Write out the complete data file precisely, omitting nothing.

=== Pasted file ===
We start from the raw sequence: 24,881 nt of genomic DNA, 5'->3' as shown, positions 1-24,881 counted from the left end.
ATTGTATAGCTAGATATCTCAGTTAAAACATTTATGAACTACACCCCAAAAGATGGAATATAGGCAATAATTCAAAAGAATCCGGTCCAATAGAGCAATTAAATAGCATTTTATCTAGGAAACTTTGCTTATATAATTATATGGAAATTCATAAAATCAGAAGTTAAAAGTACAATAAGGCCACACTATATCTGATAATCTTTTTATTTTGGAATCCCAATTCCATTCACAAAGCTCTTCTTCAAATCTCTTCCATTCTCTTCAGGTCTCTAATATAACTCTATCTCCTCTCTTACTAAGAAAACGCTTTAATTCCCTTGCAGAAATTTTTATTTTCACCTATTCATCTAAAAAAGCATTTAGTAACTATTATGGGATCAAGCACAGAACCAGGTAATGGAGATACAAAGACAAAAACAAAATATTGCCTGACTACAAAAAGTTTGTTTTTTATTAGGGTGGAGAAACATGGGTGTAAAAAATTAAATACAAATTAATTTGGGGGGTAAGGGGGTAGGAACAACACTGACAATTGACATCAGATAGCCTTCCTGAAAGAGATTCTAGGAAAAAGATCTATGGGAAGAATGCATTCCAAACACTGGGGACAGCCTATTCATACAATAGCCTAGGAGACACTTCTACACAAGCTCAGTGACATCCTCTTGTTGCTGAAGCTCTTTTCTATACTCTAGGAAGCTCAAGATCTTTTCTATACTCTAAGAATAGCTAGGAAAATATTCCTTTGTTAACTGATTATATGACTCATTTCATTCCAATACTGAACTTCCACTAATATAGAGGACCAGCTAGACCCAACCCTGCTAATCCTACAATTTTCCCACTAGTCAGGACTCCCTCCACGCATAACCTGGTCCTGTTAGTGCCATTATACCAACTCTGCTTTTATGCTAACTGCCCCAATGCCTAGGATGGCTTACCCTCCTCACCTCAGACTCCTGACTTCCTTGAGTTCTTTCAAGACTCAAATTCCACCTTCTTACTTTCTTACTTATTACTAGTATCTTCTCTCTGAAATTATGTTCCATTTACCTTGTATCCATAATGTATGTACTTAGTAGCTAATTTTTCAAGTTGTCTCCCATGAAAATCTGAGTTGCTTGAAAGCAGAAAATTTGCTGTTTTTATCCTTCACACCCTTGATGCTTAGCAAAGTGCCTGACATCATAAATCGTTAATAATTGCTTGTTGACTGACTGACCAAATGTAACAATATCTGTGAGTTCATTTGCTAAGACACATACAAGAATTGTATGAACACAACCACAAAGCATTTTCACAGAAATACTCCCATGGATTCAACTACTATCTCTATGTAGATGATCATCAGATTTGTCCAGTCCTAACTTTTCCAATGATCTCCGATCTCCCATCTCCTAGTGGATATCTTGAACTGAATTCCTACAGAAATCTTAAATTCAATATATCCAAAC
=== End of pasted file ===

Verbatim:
We start from the raw sequence: 24,881 nt of genomic DNA, 5'->3' as shown, positions 1-24,881 counted from the left end.
ATTGTATAGCTAGATATCTCAGTTAAAACATTTATGAACTACACCCCAAAAGATGGAATATAGGCAATAATTCAAAAGAATCCGGTCCAATAGAGCAATTAAATAGCATTTTATCTAGGAAACTTTGCTTATATAATTATATGGAAATTCATAAAATCAGAAGTTAAAAGTACAATAAGGCCACACTATATCTGATAATCTTTTTATTTTGGAATCCCAATTCCATTCACAAAGCTCTTCTTCAAATCTCTTCCATTCTCTTCAGGTCTCTAATATAACTCTATCTCCTCTCTTACTAAGAAAACGCTTTAATTCCCTTGCAGAAATTTTTATTTTCACCTATTCATCTAAAAAAGCATTTAGTAACTATTATGGGATCAAGCACAGAACCAGGTAATGGAGATACAAAGACAAAAACAAAATATTGCCTGACTACAAAAAGTTTGTTTTTTATTAGGGTGGAGAAACATGGGTGTAAAAAATTAAATACAAATTAATTTGGGGGGTAAGGGGGTAGGAACAACACTGACAATTGACATCAGATAGCCTTCCTGAAAGAGATTCTAGGAAAAAGATCTATGGGAAGAATGCATTCCAAACACTGGGGACAGCCTATTCATACAATAGCCTAGGAGACACTTCTACACAAGCTCAGTGACATCCTCTTGTTGCTGAAGCTCTTTTCTATACTCTAGGAAGCTCAAGATCTTTTCTATACTCTAAGAATAGCTAGGAAAATATTCCTTTGTTAACTGATTATATGACTCATTTCATTCCAATACTGAACTTCCACTAATATAGAGGACCAGCTAGACCCAACCCTGCTAATCCTACAATTTTCCCACTAGTCAGGACTCCCTCCACGCATAACCTGGTCCTGTTAGTGCCATTATACCAACTCTGCTTTTATGCTAACTGCCCCAATGCCTAGGATGGCTTACCCTCCTCACCTCAGACTCCTGACTTCCTTGAGTTCTTTCAAGACTCAAATTCCACCTTCTTACTTTCTTACTTATTACTAGTATCTTCTCTCTGAAATTATGTTCCATTTACCTTGTATCCATAATGTATGTACTTAGTAGCTAATTTTTCAAGTTGTCTCCCATGAAAATCTGAGTTGCTTGAAAGCAGAAAATTTGCTGTTTTTATCCTTCACACCCTTGATGCTTAGCAAAGTGCCTGACATCATAAATCGTTAATAATTGCTTGTTGACTGACTGACCAAATGTAACAATATCTGTGAGTTCATTTGCTAAGACACATACAAGAATTGTATGAACACAACCACAAAGCATTTTCACAGAAATACTCCCATGGATTCAACTACTATCTCTATGTAGATGATCATCAGATTTGTCCAGTCCTAACTTTTCCAATGATCTCCGATCTCCCATCTCCTAGTGGATATCTTGAACTGAATTCCTACAGAAATCTTAAATTCAATATATCCAAAC